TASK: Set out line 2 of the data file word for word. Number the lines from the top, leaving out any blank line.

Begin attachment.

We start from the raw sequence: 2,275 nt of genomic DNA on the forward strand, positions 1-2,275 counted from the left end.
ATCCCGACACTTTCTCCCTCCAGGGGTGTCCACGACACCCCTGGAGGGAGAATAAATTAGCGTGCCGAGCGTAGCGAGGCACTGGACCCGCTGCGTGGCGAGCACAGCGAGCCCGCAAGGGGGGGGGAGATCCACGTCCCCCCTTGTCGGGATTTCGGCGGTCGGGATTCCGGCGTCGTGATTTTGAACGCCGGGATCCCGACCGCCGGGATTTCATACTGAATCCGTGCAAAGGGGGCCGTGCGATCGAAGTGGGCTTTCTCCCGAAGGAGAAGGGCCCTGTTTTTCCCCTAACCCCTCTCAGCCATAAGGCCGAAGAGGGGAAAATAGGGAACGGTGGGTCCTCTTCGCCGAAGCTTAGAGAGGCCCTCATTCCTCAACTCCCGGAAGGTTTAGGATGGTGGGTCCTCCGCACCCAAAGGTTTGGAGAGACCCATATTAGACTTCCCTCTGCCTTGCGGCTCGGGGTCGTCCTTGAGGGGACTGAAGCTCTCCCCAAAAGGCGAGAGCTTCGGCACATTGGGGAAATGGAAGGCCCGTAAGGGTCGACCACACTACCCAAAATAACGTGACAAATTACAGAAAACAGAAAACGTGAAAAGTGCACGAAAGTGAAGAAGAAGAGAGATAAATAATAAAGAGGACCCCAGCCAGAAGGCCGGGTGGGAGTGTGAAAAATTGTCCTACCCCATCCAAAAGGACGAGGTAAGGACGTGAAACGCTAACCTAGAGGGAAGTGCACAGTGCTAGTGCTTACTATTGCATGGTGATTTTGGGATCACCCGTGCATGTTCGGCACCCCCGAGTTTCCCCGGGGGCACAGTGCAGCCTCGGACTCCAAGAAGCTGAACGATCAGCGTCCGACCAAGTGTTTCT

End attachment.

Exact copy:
ATCCCGACACTTTCTCCCTCCAGGGGTGTCCACGACACCCCTGGAGGGAGAATAAATTAGCGTGCCGAGCGTAGCGAGGCACTGGACCCGCTGCGTGGCGAGCACAGCGAGCCCGCAAGGGGGGGGGAGATCCACGTCCCCCCTTGTCGGGATTTCGGCGGTCGGGATTCCGGCGTCGTGATTTTGAACGCCGGGATCCCGACCGCCGGGATTTCATACTGAATCCGTGCAAAGGGGGCCGTGCGATCGAAGTGGGCTTTCTCCCGAAGGAGAAGGGCCCTGTTTTTCCCCTAACCCCTCTCAGCCATAAGGCCGAAGAGGGGAAAATAGGGAACGGTGGGTCCTCTTCGCCGAAGCTTAGAGAGGCCCTCATTCCTCAACTCCCGGAAGGTTTAGGATGGTGGGTCCTCCGCACCCAAAGGTTTGGAGAGACCCATATTAGACTTCCCTCTGCCTTGCGGCTCGGGGTCGTCCTTGAGGGGACTGAAGCTCTCCCCAAAAGGCGAGAGCTTCGGCACATTGGGGAAATGGAAGGCCCGTAAGGGTCGACCACACTACCCAAAATAACGTGACAAATTACAGAAAACAGAAAACGTGAAAAGTGCACGAAAGTGAAGAAGAAGAGAGATAAATAATAAAGAGGACCCCAGCCAGAAGGCCGGGTGGGAGTGTGAAAAATTGTCCTACCCCATCCAAAAGGACGAGGTAAGGACGTGAAACGCTAACCTAGAGGGAAGTGCACAGTGCTAGTGCTTACTATTGCATGGTGATTTTGGGATCACCCGTGCATGTTCGGCACCCCCGAGTTTCCCCGGGGGCACAGTGCAGCCTCGGACTCCAAGAAGCTGAACGATCAGCGTCCGACCAAGTGTTTCT